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Putting Feces to Work

This one's not for your lunch break: Daisy Ginsberg and James King, from London's Royal College of Art, teamed up with the University of Cambridge's International Genetically Engineered Machine Jamboree team to create a "Scatalog" — a briefcase full of wax stool sample models flecked with different colors. The Cambridge group transformed E. coli "into a living, color-coded chemical detector they dubbed E. chromi," The Scientist reports. "E. chromi can detect arsenic and turn orange or red or brown or purple or yellow depending on how much it finds."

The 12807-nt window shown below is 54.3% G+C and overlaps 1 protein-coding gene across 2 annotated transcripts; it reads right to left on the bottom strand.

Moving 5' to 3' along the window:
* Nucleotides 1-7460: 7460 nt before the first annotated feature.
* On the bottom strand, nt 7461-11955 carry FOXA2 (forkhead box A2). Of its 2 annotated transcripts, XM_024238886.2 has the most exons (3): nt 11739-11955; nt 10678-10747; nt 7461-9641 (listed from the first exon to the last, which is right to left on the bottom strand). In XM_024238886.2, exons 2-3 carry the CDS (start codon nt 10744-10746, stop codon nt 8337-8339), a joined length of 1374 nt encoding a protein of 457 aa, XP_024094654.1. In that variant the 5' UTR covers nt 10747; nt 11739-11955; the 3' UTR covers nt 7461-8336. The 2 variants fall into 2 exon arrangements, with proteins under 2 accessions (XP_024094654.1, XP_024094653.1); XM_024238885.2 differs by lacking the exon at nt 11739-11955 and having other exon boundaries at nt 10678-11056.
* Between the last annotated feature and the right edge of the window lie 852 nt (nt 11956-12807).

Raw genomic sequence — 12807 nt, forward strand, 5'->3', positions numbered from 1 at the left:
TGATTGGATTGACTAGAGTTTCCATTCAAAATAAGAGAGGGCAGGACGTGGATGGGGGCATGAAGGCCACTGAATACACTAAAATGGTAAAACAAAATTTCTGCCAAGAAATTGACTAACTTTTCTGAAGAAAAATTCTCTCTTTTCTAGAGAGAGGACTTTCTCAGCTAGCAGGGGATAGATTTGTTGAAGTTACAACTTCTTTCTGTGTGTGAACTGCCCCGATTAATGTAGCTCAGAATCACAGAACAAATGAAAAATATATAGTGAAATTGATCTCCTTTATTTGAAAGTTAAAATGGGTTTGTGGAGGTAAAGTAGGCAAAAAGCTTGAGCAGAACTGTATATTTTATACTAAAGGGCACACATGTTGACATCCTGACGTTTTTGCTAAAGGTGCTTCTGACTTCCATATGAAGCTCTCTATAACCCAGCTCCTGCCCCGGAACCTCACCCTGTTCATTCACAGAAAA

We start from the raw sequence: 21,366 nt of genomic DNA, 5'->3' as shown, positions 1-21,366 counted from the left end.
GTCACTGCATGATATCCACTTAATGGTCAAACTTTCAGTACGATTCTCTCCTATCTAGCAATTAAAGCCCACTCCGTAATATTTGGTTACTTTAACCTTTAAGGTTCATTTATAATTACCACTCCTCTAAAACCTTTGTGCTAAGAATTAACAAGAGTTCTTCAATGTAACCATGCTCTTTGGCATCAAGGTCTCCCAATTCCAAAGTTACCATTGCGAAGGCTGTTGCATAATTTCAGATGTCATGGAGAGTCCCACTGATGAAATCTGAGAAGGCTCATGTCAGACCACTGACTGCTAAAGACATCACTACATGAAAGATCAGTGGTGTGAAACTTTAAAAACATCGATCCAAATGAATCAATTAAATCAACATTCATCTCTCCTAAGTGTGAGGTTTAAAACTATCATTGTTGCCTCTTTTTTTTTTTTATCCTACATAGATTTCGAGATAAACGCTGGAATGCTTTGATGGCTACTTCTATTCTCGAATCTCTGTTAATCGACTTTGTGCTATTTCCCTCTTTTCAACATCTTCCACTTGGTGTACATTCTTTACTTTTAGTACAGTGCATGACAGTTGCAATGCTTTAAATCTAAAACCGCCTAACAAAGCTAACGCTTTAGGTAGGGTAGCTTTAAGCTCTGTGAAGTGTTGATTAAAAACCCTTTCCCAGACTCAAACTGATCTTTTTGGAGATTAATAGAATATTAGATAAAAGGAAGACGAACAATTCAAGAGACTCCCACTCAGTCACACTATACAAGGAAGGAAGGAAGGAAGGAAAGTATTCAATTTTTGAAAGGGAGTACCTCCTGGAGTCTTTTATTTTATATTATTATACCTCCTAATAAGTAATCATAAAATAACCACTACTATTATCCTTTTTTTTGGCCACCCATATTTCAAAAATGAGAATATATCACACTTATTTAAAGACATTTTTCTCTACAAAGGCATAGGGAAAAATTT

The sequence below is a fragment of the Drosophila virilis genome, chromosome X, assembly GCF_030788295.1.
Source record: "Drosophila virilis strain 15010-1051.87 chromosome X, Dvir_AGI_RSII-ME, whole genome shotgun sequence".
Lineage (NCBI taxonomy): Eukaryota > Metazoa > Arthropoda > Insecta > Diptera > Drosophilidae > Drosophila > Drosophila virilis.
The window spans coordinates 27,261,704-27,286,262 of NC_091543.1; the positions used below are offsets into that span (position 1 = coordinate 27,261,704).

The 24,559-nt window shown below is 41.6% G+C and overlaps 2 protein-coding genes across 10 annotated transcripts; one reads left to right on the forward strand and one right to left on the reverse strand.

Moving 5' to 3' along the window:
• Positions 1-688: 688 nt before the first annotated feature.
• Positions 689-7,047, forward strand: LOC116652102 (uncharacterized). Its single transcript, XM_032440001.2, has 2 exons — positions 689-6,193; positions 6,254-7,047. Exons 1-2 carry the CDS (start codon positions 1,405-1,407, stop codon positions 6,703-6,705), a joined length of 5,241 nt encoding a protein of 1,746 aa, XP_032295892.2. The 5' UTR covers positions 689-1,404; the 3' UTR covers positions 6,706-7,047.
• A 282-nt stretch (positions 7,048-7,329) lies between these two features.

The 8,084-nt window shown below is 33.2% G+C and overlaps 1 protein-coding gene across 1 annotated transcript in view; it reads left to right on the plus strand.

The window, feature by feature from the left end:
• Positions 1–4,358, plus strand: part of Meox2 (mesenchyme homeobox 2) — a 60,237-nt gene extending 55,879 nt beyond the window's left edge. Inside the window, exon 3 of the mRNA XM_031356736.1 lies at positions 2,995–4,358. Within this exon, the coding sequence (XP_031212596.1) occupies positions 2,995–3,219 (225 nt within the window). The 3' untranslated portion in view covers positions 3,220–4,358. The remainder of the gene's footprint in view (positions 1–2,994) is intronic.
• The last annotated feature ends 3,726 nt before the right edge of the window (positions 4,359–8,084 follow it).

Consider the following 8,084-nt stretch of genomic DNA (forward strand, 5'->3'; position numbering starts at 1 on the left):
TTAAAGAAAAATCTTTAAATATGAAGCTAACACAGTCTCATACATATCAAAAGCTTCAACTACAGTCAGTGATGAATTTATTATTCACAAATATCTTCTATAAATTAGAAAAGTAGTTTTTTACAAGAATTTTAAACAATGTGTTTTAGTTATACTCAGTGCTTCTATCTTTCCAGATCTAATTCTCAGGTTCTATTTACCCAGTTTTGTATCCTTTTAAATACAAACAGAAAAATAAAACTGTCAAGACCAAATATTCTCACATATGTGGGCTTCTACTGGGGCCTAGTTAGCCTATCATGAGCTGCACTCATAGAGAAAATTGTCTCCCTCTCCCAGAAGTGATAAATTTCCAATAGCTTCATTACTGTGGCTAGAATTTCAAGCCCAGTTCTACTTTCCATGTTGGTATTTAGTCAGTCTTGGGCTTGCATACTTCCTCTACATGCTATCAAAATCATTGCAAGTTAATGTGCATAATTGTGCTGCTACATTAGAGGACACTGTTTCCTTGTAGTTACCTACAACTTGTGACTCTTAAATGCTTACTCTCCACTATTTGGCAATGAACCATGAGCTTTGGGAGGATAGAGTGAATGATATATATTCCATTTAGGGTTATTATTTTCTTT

The Scan

Not Kept "Clean and Sanitary"

A Food and Drug Administration inspection uncovered problems with cross contamination at an Emergent BioSolutions facility, the Wall Street Journal reports.

Resumption Recommendation Expected

The Washington Post reports that US officials are expected to give the go-ahead to resume using Johnson & Johnson's SARS-CoV-2 vaccine.

Canada's New Budget on Science

Science writes that Canada's new budget includes funding for the life sciences, but not as much as hoped for investigator-driven research.

Nature Papers Examine Single-Cell, Multi-Omic SARS-CoV-2 Response; Flatfish Sequences; More

In Nature this week: single-cell, multi-omics analysis provides insight into COVID-19 pathogenesis, evolution of flatfish, and more.